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East London pelagic trip,
13 July 2002
“East London Port Control,
East London Port Control this is ELS 17, permission
to leave port, over”
“ Good morning ELS 17 you may go ahead”.
“Thank you Port Control, standing by on Channel
This was the communication that took place on Saturday,
13 July 2002, as 5 excited birders and skipper, Ron,
left the East London Harbour on what can only be described
as a pelagic trip of note. The birders were; Janet
Calder, Geoff Dickin, George Branford, Graham Winch
and Shaun Peard. The predicted conditions were a Northeasterly
wind of 10-15 knots with a 2 metre southwesterly swell.
We had a fairly quiet trip out with only a few Cape
Gannets diving for their meal just beyond
the western breakwater. Our first Albatross, a juvenile
Yellow-nosed Albatross, came in for
a look at about 5 miles out. We stopped briefly and
started chumming. However, only a few White-chinned
Petrels responded and we were soon on our
way again. We continued chumming at intervals to keep
the growing party of pelagic birds on our stern, hoping
that others would notice their movements. Success!
We stopped in the mighty Agulhas current, which was
running at a spectacular 3.5 knots, and the birding
really got going! The first birds to the boat were
Antarctic Prions, which gave incredible
views, coming to within 5 metres of us. White-chinned
Petrels and 4 species of Albatross soon joined them.
Juvenile Yellow-nosed Albatross were the most numerous,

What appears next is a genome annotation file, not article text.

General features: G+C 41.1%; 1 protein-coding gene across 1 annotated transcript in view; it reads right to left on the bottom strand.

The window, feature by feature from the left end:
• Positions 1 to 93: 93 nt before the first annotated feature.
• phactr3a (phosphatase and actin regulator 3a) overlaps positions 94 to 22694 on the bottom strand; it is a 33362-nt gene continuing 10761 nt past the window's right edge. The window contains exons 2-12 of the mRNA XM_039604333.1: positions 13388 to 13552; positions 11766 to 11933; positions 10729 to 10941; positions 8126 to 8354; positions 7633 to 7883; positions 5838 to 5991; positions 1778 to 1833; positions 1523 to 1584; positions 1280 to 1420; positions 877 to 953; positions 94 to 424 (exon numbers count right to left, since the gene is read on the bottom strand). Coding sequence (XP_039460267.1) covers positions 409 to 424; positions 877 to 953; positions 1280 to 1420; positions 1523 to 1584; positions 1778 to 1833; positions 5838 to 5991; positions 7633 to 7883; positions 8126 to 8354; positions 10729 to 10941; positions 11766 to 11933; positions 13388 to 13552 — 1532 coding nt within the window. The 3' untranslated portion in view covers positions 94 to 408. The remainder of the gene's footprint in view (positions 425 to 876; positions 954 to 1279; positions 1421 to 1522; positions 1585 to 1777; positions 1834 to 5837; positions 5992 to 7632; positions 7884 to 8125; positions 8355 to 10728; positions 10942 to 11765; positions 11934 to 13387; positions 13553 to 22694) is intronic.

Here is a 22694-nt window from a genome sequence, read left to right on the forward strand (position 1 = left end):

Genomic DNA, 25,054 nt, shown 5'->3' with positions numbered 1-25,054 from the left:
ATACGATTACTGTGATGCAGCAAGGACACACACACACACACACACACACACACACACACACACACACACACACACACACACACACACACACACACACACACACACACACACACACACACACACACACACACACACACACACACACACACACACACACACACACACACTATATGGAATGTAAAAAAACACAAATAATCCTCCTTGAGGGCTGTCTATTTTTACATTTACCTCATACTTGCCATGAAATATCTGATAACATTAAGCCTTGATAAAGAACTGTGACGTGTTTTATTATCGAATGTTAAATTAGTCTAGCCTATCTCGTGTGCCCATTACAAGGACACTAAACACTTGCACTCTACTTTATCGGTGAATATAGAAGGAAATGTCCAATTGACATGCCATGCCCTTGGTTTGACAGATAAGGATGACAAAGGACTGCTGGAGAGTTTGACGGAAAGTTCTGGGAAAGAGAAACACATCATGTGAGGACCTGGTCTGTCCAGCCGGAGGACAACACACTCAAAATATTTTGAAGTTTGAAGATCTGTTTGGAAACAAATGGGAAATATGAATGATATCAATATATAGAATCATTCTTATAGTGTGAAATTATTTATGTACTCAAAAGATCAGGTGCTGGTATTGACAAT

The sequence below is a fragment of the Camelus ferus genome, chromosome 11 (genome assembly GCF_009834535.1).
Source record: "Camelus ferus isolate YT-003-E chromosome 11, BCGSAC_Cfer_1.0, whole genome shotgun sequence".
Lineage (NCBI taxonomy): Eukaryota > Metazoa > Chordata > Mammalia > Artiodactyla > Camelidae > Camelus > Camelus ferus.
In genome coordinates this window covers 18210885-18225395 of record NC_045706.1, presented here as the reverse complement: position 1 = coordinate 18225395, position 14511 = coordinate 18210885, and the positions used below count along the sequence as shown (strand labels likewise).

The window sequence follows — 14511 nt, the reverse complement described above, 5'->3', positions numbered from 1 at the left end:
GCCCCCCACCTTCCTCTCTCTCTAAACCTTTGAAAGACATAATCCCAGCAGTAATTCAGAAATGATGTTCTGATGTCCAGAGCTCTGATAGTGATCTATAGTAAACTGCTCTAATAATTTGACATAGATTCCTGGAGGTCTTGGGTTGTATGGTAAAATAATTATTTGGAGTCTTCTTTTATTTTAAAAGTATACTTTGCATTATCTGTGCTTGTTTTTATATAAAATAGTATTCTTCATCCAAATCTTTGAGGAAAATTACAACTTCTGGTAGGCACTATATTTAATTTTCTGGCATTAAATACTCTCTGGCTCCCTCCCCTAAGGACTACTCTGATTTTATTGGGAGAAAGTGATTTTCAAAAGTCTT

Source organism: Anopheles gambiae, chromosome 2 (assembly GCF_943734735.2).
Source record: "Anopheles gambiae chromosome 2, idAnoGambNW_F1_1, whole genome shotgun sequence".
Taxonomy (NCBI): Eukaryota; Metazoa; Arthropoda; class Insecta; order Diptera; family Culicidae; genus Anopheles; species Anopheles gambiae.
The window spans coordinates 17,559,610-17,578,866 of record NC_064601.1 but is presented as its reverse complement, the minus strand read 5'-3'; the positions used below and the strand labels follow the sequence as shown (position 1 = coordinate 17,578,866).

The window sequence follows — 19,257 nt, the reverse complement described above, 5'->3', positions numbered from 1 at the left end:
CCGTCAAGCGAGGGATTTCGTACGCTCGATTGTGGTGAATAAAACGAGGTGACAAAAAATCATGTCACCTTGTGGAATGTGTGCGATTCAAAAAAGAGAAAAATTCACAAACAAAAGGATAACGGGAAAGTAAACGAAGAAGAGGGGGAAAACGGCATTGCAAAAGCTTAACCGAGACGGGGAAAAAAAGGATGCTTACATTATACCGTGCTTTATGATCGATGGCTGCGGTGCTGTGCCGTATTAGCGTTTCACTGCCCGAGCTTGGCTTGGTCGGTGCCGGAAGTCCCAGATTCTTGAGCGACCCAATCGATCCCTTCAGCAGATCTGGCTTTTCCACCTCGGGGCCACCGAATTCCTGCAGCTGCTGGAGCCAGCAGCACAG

followed by Indian Ocean Yellow-nosed Albatross.
In addition, we had great views of Black-browed,
Shy and Atlantic Yellow-nosed Albatross.
The birds were so close that there was no need to
use binoculars at all.
Highlights of the day were still to come and they
arrived in the form of two magnificent Southern
Giant Petrels, one a juvenile and the other
a pale adult bird. In addition, a number of Soft-plumaged
Petrels arced their way above the waves,
giving excellent views. Before we drifted over the
edge of the shelf we also saw a lone Sooty
Shearwater and a singular Wilson’s
Storm Petrel. Both species usually occur
in fair numbers in our area. On our previous trip,
in mid-June we saw in excess of 40 Sooty Shearwaters.
By this time George had seen 10 lifers and the unanimous
decision of the crew was that he should walk home!
We were 14 nautical miles offshore - George just smiled!
During this period we had drifted some distance down
the coast and when we turned for home it was into
the wind. Needless to say it was fairly wet and we
retreated to the shelter of the cabin for the long
ride home. A wonderful morning of pelagic birding
and on our doorstep! We ended up with a species count
of 15, including coastal birds such as Cape
Cormorant, White-breasted Cormorant,
Kelp Gull and Swift Tern.
Should you be interested in joining us for a pelagic
outing contact Graham Winch or me. We leave the harbour
at 07h00 and return at about 12h00, depending upon
Trip report by SHAUN PEARD
P.S. George is still smiling!
To book, simply email
Jeff Curnick, firstname.lastname@example.org.